If someone circles ‘yes’, you should get in touch with them as soon as possible to encourage them with how delighted you are, and also to pass on all the relevant administrative information.
There are several options for what content should be used in these groups. In my experience, many people are converted in these groups, as opposed to the course, and it takes people much longer than we think to get used to reading the Bible, so the courses should be relentlessly evangelistic and deliberately slow.
There are several helpful resources available for running a course like this. You could break up the course over four terms and use something different each term. I follow this structure:
I enjoy the Swedish Method as it allows a helpful freedom for discussion and questions, and not only teaches members the Bible but also how to read it for themselves.
It might turn out that several of the members are ready to ‘graduate’ to other study groups earlier than 12 months, and have a desire to do so due to friendships or other reasons. If they’re ready, farewell them with joy. If not, encourage them to stay committed for the year.
It might also turn out that interested people join your church in between your evangelistic courses; they can join these groups without major disruption.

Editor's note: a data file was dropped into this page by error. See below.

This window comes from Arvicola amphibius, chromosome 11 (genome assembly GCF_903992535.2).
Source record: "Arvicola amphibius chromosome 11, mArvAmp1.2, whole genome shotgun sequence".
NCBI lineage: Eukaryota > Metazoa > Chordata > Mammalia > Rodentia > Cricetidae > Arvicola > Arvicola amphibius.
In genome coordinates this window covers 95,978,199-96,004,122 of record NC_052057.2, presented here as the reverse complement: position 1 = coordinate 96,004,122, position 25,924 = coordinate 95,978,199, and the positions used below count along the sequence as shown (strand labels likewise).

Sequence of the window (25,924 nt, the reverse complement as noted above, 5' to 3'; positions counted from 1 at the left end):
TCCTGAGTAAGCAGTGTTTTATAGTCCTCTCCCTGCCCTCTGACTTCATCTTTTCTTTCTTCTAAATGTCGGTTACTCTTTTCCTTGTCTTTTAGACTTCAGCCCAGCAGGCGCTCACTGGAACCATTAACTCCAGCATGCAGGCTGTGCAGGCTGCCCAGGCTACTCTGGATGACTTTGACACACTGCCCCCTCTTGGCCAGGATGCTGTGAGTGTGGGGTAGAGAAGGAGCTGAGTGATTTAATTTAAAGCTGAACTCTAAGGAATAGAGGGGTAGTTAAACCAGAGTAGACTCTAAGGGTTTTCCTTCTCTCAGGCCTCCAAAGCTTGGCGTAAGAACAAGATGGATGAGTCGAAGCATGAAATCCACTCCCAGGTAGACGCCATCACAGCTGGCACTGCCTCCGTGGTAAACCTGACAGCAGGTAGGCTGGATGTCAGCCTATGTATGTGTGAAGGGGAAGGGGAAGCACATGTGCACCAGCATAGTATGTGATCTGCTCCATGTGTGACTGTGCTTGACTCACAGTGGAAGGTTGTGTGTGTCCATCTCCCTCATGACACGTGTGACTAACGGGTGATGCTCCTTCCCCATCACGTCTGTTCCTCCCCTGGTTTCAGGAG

One of the best aspects of Christianity is Christian community, and this is often displayed in the small group context. Bring supper, put on tea and coffee, make the room as comfortable as possible. Begin your time together like you would any other small group: with relaxed conversation before the commencement of your official time together.
The leaders of these groups must be some of your most committed people: they are acting both as traditional Bible study leaders and as evangelists within the group. They will require continuous training, support and feedback. This may result in tension with those who want such competent people for their own ministries! However, due to the extremely high level of leadership and drive required, you should be prepared to fight for the very best small group leaders in your church. If possible, recruit one or two potential leaders to be observers in the current group for a term so they can see how it runs.